WASHINGTON — U.S. Rep. Curt Weldon, R-Pa., hopes the actions of one university “will embarrass” other institutions of higher learning into stepping up to support dependents of active-duty forces.

“I hope this will embarrass other schools who talk the good game of supporting our troops but are not stepping up to the plate the way Widener is,” Weldon said.

Widener University will offer undergraduate scholarships of up to $100,000 for four years for children of troops killed in action in Iraq and Afghanistan, President James Harris announced Tuesday. The U.S. death toll from the two operations is more than 1,650.

Until 1972, the 184-year-old university in suburban Philadelphia had been a military academy. Today it maintains a strong ROTC program and offers undergrad programs in nursing, engineering, business, education, hotel and restaurant management, and liberal arts with a strong biology program, Harris said. Approximately 6,300 students attend Widener.

An annual $25,000 payout would cover the $21,900 tuition and leave money for books and such items. It would not cover room and board. The university will provide up to 16 scholarships at a time, Harris said.

While Widener’s program is the only one to offer a full four-year scholarship, about 500 of the nation’s 3,300 institutions of higher learning have approached the Pentagon seeking suggestions on programs that would benefit GIs and their families, said Gary Woods, director of Educational Opportunities at the Pentagon’s office of Personnel and Readiness.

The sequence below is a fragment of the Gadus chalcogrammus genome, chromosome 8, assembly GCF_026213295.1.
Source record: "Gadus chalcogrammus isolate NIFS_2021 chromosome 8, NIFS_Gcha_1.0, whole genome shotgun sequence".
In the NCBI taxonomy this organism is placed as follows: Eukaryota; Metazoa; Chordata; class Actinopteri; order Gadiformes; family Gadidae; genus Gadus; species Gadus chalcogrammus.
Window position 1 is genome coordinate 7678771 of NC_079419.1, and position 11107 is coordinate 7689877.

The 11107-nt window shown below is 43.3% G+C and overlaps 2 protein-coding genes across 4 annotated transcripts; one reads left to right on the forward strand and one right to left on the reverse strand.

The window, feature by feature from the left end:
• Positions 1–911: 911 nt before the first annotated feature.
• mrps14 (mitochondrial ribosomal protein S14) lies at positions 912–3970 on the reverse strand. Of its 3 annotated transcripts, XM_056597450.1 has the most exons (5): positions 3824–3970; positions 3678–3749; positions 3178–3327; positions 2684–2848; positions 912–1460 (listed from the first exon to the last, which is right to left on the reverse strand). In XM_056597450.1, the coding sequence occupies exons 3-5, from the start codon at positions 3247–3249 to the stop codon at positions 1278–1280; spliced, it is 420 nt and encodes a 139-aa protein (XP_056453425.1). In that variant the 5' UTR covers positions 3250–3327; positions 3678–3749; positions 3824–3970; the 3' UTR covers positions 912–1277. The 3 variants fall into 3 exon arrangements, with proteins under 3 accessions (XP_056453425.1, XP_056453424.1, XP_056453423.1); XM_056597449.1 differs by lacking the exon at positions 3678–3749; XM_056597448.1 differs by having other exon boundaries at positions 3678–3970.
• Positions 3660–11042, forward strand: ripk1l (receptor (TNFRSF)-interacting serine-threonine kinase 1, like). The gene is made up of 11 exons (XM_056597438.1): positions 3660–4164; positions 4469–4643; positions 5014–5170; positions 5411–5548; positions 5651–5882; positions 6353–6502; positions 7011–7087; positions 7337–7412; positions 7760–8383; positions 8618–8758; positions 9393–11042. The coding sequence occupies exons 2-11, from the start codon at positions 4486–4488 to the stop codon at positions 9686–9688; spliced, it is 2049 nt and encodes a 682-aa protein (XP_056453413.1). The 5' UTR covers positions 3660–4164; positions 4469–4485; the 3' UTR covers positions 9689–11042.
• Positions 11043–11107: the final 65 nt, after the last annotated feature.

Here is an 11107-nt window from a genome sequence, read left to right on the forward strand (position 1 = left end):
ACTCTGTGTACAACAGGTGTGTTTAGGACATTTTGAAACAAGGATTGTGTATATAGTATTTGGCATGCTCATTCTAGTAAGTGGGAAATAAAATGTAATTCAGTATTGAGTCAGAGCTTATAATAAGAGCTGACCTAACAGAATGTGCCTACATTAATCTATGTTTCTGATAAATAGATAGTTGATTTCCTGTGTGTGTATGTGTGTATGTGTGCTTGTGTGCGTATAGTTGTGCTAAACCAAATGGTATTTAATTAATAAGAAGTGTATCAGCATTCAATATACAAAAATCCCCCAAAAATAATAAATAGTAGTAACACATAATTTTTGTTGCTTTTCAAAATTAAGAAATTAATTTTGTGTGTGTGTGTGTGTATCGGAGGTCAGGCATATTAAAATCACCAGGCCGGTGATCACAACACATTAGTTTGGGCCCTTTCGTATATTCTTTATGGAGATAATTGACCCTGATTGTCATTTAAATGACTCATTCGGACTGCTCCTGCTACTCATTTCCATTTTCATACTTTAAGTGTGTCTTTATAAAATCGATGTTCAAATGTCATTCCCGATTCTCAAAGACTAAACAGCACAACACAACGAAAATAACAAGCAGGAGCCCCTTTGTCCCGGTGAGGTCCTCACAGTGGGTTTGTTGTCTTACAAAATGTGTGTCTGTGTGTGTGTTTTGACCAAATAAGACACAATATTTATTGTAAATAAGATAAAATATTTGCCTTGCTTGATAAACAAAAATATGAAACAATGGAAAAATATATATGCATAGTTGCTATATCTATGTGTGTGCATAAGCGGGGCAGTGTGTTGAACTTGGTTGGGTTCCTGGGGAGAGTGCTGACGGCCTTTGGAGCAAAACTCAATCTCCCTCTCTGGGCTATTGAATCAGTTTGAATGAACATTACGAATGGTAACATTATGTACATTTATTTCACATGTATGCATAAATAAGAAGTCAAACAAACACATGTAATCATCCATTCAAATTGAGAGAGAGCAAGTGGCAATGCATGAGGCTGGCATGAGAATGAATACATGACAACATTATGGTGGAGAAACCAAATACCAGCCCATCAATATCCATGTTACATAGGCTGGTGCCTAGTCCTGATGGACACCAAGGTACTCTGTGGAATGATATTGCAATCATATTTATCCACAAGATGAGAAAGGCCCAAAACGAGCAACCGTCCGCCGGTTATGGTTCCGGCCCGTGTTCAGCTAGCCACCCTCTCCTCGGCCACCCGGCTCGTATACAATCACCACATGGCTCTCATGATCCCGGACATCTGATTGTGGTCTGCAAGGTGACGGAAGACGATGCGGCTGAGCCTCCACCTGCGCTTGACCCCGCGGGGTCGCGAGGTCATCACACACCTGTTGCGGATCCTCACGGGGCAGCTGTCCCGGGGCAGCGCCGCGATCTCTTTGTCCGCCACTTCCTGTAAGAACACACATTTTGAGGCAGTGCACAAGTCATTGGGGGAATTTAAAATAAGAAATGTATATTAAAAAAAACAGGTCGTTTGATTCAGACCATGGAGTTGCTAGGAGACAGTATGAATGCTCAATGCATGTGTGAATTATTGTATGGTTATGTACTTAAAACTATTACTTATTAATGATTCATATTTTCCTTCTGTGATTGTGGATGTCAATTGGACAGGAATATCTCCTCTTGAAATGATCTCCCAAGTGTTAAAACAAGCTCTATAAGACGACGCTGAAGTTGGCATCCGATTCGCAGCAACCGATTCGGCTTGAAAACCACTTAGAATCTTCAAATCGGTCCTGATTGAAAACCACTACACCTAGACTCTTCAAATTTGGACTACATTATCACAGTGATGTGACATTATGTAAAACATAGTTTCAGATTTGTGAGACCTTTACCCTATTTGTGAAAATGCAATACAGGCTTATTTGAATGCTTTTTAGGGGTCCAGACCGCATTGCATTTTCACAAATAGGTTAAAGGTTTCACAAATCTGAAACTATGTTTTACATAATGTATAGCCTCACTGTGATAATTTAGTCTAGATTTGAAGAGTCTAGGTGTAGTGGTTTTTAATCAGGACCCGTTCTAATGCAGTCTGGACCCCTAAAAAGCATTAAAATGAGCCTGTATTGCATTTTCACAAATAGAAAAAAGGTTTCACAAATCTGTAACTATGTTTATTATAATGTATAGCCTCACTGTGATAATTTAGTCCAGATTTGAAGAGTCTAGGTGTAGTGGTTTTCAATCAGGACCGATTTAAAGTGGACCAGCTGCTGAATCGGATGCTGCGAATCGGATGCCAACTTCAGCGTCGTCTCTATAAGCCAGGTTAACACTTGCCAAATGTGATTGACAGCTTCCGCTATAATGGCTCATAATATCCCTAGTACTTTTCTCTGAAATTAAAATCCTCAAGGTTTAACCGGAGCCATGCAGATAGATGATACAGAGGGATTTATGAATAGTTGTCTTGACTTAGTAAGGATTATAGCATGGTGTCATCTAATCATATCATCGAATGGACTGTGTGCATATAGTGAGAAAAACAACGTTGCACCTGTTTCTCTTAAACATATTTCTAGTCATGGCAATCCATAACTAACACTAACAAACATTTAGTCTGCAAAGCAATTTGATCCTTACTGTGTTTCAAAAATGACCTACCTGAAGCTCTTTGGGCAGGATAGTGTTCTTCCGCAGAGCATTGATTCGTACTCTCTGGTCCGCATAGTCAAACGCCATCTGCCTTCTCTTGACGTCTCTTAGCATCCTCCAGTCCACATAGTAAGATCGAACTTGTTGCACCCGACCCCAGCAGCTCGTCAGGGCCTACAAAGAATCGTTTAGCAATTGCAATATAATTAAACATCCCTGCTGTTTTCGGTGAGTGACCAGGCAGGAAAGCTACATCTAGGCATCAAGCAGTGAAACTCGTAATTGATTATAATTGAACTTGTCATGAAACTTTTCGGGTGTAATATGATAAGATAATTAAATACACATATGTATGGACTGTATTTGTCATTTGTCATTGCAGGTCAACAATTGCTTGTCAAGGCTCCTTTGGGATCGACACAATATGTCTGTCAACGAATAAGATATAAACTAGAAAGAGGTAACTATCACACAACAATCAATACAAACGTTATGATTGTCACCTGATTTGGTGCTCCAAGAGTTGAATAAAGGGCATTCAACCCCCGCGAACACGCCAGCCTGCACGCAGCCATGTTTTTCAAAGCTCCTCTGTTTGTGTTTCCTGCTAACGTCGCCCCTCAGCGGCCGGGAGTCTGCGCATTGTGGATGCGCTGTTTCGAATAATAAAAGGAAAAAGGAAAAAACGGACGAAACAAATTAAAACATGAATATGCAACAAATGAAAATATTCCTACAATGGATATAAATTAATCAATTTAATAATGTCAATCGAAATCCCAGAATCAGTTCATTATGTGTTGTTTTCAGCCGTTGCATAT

Widener’s board of trustees voted unanimously to continue the program for several decades, especially because most children of troops killed today are young. University officials anticipate the bulk of applicants to come in 10 to 12 years, Harris said.

The amount of scholarships could change in the future to reflect inflation or rising tuition costs, he said. The board also is seeking to raise money to offer additional scholarships, said trustee and retired Army Gen. John Tilelli Jr., a 1963 academy graduate.

VA offers benefits for families of troops killed or disabled

The Department of Veterans Affairs offers an educational and training benefit to spouses and children of U.S. active-duty military personnel killed or permanently and totally disabled. The benefit applies to families of guard and reserve personnel on active duty status.

The Survivors’ and Dependents’ Educational Assistance Program pays $803 a month for 45 months to spouses and dependent children to pay for education at VA-approved universities, colleges, trade schools or training programs, said Dennis Douglass, the VA’s deputy director of education and benefits.

The benefit is available for spouses up to 10 years after the military members is killed or disabled, and up to the age of 26 for dependent children, he said.

For additional information visit the Web at:, contact your local VA regional Office, or call (888) 442-4551.

— Stars and Stripes

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